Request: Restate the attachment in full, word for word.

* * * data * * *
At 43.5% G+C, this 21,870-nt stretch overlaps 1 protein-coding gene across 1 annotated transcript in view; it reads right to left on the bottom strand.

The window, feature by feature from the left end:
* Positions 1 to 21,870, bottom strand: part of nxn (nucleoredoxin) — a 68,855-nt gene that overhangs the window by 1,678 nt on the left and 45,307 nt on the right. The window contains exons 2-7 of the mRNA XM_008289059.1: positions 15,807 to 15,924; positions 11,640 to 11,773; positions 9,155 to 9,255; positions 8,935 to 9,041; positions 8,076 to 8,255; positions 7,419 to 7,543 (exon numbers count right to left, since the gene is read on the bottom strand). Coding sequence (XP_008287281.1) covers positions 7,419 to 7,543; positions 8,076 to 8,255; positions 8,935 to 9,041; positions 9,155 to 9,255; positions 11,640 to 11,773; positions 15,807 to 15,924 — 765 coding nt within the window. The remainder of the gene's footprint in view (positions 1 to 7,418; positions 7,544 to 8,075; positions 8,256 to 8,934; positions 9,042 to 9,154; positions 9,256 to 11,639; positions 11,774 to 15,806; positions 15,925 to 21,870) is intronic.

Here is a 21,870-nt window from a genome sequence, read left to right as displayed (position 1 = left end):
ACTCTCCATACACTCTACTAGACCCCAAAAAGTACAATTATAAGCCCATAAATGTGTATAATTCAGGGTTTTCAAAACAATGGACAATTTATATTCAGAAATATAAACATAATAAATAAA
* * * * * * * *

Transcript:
At 43.5% G+C, this 21,870-nt stretch overlaps 1 protein-coding gene across 1 annotated transcript in view; it reads right to left on the bottom strand.

The window, feature by feature from the left end:
* Positions 1 to 21,870, bottom strand: part of nxn (nucleoredoxin) — a 68,855-nt gene that overhangs the window by 1,678 nt on the left and 45,307 nt on the right. The window contains exons 2-7 of the mRNA XM_008289059.1: positions 15,807 to 15,924; positions 11,640 to 11,773; positions 9,155 to 9,255; positions 8,935 to 9,041; positions 8,076 to 8,255; positions 7,419 to 7,543 (exon numbers count right to left, since the gene is read on the bottom strand). Coding sequence (XP_008287281.1) covers positions 7,419 to 7,543; positions 8,076 to 8,255; positions 8,935 to 9,041; positions 9,155 to 9,255; positions 11,640 to 11,773; positions 15,807 to 15,924 — 765 coding nt within the window. The remainder of the gene's footprint in view (positions 1 to 7,418; positions 7,544 to 8,075; positions 8,256 to 8,934; positions 9,042 to 9,154; positions 9,256 to 11,639; positions 11,774 to 15,806; positions 15,925 to 21,870) is intronic.

Here is a 21,870-nt window from a genome sequence, read left to right as displayed (position 1 = left end):
ACTCTCCATACACTCTACTAGACCCCAAAAAGTACAATTATAAGCCCATAAATGTGTATAATTCAGGGTTTTCAAAACAATGGACAATTTATATTCAGAAATATAAACATAATAAATAAA